Thoughts on localism and federalism
I attended an all-day work-related training session the other day in Clayton, Missouri, an up-scale suburb of St. Louis. While driving there along I-70 I passed through Chesterfield (another nice suburb), Lake St. Louis (a smaller St. Louis suburb), and Wright City (a small town on I-70.) On the way I stopped at a McDonald’s in rural Montgomery county.
These communities are just a small sampling of the many diverse areas in just one portion of our state, not to speak of the Ozarks, our farmlands, and the like. Though we have many differences, we have much in common: language, general culture, and an overall consensus on basic law and order. So it is all fine and good that we are all included in the state of Missouri, and it’s okay that we’re all part of the United States of America.
But as I get further from home, regional difference increase, as people’s ideas of what they want their community to look like and what the law of the land is start to diverge. Particularly as lawmaking and regulations start controlling in increasing, intricate detail our economic and social behaviors (for good or ill), it makes more sense to make those decisions as close as possible to where the affected people live. Ultimately in a free society, the local jurisdiction is the individual person, then family unit, then on from there.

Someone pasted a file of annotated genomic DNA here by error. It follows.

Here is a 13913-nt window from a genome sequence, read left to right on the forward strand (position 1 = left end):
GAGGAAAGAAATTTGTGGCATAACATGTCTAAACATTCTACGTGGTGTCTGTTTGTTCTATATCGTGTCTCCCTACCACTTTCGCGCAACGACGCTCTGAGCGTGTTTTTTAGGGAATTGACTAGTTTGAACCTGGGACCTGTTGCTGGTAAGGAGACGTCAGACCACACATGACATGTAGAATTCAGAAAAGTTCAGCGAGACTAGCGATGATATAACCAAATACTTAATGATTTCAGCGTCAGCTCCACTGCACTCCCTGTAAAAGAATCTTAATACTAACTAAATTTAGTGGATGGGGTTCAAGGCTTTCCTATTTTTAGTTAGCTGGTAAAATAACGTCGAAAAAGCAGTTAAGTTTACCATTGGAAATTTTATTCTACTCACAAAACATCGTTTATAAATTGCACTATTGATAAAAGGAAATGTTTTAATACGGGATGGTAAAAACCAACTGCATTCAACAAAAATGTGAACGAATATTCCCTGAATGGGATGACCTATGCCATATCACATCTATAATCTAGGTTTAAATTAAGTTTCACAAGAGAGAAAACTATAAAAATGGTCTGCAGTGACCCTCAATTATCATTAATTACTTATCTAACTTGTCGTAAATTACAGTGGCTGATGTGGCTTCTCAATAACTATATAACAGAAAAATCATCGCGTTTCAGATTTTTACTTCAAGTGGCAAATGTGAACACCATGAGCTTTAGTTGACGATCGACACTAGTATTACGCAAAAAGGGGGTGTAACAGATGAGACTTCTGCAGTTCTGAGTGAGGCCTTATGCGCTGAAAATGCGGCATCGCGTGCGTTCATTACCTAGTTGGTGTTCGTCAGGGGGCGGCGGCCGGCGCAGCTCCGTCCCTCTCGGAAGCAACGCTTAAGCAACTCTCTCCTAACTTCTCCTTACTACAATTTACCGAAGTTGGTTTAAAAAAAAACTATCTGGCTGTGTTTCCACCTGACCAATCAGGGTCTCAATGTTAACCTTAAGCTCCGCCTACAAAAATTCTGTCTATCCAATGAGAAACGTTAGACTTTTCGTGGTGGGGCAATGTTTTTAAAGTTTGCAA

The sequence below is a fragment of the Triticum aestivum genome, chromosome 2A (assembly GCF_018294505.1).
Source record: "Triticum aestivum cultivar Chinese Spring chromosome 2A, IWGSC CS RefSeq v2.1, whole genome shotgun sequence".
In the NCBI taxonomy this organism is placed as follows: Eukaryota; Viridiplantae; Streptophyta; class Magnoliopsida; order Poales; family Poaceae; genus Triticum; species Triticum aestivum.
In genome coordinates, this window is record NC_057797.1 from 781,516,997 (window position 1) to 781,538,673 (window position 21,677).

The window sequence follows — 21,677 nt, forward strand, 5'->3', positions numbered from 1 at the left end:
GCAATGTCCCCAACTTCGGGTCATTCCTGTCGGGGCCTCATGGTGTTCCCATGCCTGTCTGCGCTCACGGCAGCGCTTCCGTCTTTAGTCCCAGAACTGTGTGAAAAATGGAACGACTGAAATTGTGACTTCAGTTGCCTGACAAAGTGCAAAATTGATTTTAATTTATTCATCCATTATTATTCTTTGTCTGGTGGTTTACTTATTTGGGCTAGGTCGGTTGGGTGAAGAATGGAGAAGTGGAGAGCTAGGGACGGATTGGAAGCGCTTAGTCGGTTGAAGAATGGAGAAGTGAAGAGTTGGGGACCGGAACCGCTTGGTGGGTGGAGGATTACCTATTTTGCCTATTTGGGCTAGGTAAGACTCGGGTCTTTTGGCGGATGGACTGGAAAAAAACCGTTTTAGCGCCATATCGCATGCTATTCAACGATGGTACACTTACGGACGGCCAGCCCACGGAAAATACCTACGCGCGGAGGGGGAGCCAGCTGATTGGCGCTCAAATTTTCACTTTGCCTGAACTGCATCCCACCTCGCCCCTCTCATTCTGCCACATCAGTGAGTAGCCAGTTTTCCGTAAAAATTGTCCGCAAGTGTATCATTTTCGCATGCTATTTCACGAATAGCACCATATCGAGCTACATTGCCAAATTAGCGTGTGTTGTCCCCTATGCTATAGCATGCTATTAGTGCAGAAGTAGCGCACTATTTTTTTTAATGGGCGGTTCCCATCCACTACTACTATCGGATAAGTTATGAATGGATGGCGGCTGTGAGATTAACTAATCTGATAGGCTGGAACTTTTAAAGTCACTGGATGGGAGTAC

In a free society some individuals will make bad choices, as will municipalities. I can’t say that I agree with some local decisions like New York City’s recent ban of big sodas or Los Angeles looking to ban plastic shopping bags. But at least those ideas are isolated within those jurisdictions, and a whole state or our whole region are not contaminated by such rotten laws. Same even if Missouri or Minnesota finds it must subsidize ethanol…until the Feds jump on board, that is. Clayton and Columbia and Cabool have many things in common, but not always their distinctly different ideas about the role of government. As do I from my neighbor a 1/4 mile down the road, for that matter, whether it’s about welfare, road quality, marriage definitions, curfews, zoning, income/sales taxes, or the school curricula.
Oh, but back to my training session. The instructor was a really sharp guy, hailing from Rhode Island – actually I learned he summers in Rhode Island, winters in Miami Beach, and travels the nation consulting with multimillionaires. I therefore reckon he might have different views of the world than rural McDonalds patrons, Clayton residents, or even myself. Still, God bless him and his communities, and God bless mine, too. Let’s each do our own thing, and interact in voluntary cooperation as we see fit. However, laws affecting all 330 million of us in this great country should be as few as possible.